Welcome to 2019: a year that holds some exciting developments for multiple sclerosis medication choices. There are a number of new medications which have reached the late stage of product development and testing; this means at least a few of these should become available this year.
Currently, there are nine key medications that are FDA approved and serve as go-tos for the 400,000 Americans with multiple sclerosis, they include:
- Alemtuzumab (Lemtrada)
- Dimethyl fumarate (Tecfidera)
- Fingolimod (Gilenya)
- Glatiramer acetate (Copaxone, Glatopa)
- Interferon-beta-1a (Avonex, Rebif, Plegridy)
- Interferon-beta-1b (Betaseron, Extavia)
- Mitoxantrone (Novantrone)
- Natalizumab (Tysabri)
- Teriflunomide (Aubagio)
However, heading deeper into 2019 there are a number of MS medications which could join the above list of FDA-approved treatments. These late-stage development medications include the following:
Ofatumumab (Arzerra, Novartis)
This medication is a monoclonal antibody targeting the CD20 receptor of B cells; currently it’s used for chronic lymphocytic leukemia. Studies indicate benefits for MS as a monthly subcutaneous injection administered by the patient. As studies are wrapping up, this medication may be considered by the FDA this year.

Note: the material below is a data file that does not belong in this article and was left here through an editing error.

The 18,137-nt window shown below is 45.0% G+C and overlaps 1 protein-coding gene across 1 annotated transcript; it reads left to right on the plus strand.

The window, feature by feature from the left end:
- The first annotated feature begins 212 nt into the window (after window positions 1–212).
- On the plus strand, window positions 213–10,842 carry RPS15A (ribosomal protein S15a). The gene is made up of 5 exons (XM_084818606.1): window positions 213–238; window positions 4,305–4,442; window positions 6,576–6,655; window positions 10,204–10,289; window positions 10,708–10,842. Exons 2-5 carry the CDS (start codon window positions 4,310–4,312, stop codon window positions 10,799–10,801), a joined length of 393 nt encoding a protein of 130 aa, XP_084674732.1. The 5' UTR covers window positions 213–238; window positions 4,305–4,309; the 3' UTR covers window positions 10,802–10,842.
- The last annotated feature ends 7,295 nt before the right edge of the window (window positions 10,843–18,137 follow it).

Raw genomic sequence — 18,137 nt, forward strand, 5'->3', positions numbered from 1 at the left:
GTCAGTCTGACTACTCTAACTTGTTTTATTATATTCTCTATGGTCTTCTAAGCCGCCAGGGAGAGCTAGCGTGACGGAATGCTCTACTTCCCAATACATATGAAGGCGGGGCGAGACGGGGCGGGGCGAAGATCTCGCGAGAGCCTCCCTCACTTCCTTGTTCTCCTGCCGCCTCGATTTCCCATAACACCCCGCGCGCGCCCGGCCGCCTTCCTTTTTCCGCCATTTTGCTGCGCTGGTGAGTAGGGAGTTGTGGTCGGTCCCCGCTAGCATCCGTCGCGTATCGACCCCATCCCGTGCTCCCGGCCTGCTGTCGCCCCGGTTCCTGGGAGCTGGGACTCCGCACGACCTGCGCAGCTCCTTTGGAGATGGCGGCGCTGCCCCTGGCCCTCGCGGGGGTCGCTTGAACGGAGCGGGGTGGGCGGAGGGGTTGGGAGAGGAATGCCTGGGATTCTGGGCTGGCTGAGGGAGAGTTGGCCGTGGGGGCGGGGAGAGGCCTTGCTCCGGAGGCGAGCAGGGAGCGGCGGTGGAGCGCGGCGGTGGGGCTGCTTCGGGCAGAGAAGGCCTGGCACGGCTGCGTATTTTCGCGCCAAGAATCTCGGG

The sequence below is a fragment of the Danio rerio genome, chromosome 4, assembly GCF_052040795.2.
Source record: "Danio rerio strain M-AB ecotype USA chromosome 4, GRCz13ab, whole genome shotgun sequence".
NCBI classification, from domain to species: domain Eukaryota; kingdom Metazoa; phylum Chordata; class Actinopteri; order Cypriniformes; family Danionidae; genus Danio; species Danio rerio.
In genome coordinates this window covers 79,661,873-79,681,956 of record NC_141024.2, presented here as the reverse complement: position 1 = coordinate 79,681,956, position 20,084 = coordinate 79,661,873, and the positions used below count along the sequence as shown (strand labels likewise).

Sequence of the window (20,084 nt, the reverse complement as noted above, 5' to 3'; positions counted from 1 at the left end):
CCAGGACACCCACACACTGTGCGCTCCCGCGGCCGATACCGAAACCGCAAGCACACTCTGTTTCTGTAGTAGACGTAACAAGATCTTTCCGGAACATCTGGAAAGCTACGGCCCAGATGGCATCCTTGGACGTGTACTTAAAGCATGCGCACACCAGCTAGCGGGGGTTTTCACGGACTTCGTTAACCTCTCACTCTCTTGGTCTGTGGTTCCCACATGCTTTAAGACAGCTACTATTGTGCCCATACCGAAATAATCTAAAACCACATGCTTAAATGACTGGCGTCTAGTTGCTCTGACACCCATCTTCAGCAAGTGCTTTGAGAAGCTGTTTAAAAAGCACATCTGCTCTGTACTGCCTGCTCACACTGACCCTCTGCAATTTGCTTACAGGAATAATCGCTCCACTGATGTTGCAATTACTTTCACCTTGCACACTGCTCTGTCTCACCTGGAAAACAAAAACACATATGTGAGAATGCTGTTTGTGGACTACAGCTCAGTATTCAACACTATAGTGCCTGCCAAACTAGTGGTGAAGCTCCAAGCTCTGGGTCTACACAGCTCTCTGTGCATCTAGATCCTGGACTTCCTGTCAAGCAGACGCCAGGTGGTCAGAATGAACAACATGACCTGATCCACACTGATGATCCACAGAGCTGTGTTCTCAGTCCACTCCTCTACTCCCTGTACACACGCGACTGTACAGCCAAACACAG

Ublituximab (TG Therapeutics)
This is a chimeric monoclonal antibody also targeting the CD20 receptor. It may have particular application for the relapsing form of MS. This medication, if it is approved, is administered as an infusion.
Siponimod, Ozanimod, and Ponesimod
These three are second-generation S1P-receptor modulators. They work similarly to Fingolimod (Gilenya, Novartis); however they appear to be more selective in their mechanism which could improve both efficacy and safety.
Masitinib (Masivet, AB Science)
This is an oral medication and is a first-in-class tyrosine kinase inhibitor being researched for the PPMS and relapse-free secondary progressive forms of MS. It is highly selective which might mean fewer adverse effects.
MD1003 (MedDay Pharmaceuticals)
This novel oral medication is actually a highly concentrated form of the B vitamin biotin. It may help treat SPMS and PPMS.
Kish T. Promising multiple sclerosis agents in late-stage development. Pipeline Plus 2018;43(12):750-3.